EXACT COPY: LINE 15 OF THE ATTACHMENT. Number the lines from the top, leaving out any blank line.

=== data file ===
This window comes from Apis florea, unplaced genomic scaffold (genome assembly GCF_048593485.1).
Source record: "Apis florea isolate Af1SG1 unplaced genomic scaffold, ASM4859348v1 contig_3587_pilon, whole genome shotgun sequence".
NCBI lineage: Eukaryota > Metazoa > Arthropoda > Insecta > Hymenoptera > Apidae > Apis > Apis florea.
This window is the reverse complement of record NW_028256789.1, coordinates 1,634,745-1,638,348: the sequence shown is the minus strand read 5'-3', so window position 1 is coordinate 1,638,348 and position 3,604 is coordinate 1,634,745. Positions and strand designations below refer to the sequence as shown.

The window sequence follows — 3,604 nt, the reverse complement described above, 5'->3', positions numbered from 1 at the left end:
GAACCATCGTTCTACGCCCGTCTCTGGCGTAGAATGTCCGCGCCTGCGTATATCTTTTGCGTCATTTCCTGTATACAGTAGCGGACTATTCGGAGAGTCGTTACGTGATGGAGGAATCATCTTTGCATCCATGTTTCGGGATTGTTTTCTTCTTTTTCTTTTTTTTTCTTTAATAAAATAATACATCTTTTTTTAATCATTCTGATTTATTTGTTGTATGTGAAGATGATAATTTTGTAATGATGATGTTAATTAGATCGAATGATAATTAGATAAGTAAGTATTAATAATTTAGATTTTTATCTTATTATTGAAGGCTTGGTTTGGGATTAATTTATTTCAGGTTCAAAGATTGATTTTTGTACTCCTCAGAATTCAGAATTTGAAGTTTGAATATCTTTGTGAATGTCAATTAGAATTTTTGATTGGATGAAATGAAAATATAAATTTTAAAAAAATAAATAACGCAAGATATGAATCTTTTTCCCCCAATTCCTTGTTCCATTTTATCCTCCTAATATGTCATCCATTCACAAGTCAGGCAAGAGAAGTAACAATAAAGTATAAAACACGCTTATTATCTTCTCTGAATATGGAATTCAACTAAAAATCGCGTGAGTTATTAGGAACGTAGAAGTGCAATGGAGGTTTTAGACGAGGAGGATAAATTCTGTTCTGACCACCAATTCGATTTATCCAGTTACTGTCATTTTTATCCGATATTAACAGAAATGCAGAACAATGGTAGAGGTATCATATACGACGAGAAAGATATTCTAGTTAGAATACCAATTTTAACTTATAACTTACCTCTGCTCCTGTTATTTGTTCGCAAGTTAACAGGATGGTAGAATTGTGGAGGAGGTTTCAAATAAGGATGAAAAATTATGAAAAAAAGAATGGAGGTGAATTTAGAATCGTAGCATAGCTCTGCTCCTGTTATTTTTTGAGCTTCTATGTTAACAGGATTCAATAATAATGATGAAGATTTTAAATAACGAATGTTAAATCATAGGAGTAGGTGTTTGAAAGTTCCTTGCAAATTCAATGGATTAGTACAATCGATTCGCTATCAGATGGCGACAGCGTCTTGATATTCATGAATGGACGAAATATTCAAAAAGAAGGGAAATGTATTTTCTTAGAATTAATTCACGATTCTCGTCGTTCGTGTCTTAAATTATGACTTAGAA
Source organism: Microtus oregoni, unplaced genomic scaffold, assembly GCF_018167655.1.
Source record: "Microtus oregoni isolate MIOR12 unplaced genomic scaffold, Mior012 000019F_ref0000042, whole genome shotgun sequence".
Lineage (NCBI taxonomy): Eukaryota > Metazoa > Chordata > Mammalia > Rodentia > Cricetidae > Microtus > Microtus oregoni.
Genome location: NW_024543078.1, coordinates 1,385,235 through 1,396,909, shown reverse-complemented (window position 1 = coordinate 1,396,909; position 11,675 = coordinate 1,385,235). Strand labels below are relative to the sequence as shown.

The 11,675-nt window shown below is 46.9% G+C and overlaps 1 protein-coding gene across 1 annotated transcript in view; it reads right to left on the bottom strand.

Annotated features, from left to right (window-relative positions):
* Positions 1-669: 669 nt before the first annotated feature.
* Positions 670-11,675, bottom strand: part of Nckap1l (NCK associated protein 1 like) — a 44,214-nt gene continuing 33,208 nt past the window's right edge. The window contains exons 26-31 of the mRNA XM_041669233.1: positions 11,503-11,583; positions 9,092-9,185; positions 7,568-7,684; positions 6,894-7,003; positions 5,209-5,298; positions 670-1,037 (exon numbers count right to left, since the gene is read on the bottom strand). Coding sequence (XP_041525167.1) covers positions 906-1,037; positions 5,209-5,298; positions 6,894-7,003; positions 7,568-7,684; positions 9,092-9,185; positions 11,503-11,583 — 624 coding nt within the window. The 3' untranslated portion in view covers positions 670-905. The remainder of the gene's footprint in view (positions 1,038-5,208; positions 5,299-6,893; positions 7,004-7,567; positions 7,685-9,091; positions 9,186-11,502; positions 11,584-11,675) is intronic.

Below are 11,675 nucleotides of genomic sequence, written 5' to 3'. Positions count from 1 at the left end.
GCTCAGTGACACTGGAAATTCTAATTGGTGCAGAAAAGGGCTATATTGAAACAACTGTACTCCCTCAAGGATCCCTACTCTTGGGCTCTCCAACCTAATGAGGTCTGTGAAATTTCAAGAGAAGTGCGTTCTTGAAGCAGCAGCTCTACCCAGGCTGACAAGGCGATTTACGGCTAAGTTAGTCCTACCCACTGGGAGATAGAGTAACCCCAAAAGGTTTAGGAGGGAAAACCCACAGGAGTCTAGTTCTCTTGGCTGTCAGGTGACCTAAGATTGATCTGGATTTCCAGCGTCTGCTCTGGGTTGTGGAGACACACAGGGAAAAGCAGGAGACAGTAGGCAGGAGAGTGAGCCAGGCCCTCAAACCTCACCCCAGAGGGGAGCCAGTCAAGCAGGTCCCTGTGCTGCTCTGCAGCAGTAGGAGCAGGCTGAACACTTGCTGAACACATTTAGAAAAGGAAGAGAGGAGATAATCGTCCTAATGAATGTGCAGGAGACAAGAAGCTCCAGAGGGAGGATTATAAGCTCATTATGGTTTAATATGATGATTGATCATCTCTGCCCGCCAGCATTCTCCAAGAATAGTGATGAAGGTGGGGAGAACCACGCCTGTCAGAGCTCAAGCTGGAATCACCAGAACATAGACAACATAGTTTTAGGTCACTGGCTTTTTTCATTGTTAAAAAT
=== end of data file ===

Below are 11,675 nucleotides of genomic sequence, written 5' to 3'. Positions count from 1 at the left end.